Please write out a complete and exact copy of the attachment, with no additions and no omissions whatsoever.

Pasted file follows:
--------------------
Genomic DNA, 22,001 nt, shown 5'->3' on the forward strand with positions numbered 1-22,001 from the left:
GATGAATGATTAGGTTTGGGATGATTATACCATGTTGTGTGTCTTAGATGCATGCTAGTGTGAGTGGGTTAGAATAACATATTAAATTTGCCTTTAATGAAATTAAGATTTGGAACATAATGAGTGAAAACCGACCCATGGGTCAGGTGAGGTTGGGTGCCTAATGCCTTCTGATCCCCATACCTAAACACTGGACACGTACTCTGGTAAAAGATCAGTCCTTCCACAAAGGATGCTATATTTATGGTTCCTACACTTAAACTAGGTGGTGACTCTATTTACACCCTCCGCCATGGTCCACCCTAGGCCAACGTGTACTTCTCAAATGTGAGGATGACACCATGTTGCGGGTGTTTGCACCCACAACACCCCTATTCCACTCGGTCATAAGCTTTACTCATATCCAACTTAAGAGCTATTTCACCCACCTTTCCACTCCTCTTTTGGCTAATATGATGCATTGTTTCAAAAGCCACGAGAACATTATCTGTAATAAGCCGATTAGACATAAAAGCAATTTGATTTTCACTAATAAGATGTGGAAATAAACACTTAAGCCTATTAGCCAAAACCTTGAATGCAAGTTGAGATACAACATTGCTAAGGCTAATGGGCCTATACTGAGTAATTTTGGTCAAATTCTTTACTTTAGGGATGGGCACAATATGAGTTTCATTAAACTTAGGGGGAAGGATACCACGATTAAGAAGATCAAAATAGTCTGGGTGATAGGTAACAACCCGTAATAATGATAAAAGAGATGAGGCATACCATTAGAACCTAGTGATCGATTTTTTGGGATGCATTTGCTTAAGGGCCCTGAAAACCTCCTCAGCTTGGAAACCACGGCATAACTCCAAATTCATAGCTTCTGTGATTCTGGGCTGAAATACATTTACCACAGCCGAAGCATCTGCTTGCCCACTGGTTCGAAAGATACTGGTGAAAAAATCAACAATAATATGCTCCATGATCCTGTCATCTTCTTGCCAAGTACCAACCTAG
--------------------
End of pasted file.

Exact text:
Genomic DNA, 22,001 nt, shown 5'->3' on the forward strand with positions numbered 1-22,001 from the left:
GATGAATGATTAGGTTTGGGATGATTATACCATGTTGTGTGTCTTAGATGCATGCTAGTGTGAGTGGGTTAGAATAACATATTAAATTTGCCTTTAATGAAATTAAGATTTGGAACATAATGAGTGAAAACCGACCCATGGGTCAGGTGAGGTTGGGTGCCTAATGCCTTCTGATCCCCATACCTAAACACTGGACACGTACTCTGGTAAAAGATCAGTCCTTCCACAAAGGATGCTATATTTATGGTTCCTACACTTAAACTAGGTGGTGACTCTATTTACACCCTCCGCCATGGTCCACCCTAGGCCAACGTGTACTTCTCAAATGTGAGGATGACACCATGTTGCGGGTGTTTGCACCCACAACACCCCTATTCCACTCGGTCATAAGCTTTACTCATATCCAACTTAAGAGCTATTTCACCCACCTTTCCACTCCTCTTTTGGCTAATATGATGCATTGTTTCAAAAGCCACGAGAACATTATCTGTAATAAGCCGATTAGACATAAAAGCAATTTGATTTTCACTAATAAGATGTGGAAATAAACACTTAAGCCTATTAGCCAAAACCTTGAATGCAAGTTGAGATACAACATTGCTAAGGCTAATGGGCCTATACTGAGTAATTTTGGTCAAATTCTTTACTTTAGGGATGGGCACAATATGAGTTTCATTAAACTTAGGGGGAAGGATACCACGATTAAGAAGATCAAAATAGTCTGGGTGATAGGTAACAACCCGTAATAATGATAAAAGAGATGAGGCATACCATTAGAACCTAGTGATCGATTTTTTGGGATGCATTTGCTTAAGGGCCCTGAAAACCTCCTCAGCTTGGAAACCACGGCATAACTCCAAATTCATAGCTTCTGTGATTCTGGGCTGAAATACATTTACCACAGCCGAAGCATCTGCTTGCCCACTGGTTCGAAAGATACTGGTGAAAAAATCAACAATAATATGCTCCATGATCCTGTCATCTTCTTGCCAAGTACCAACCTAG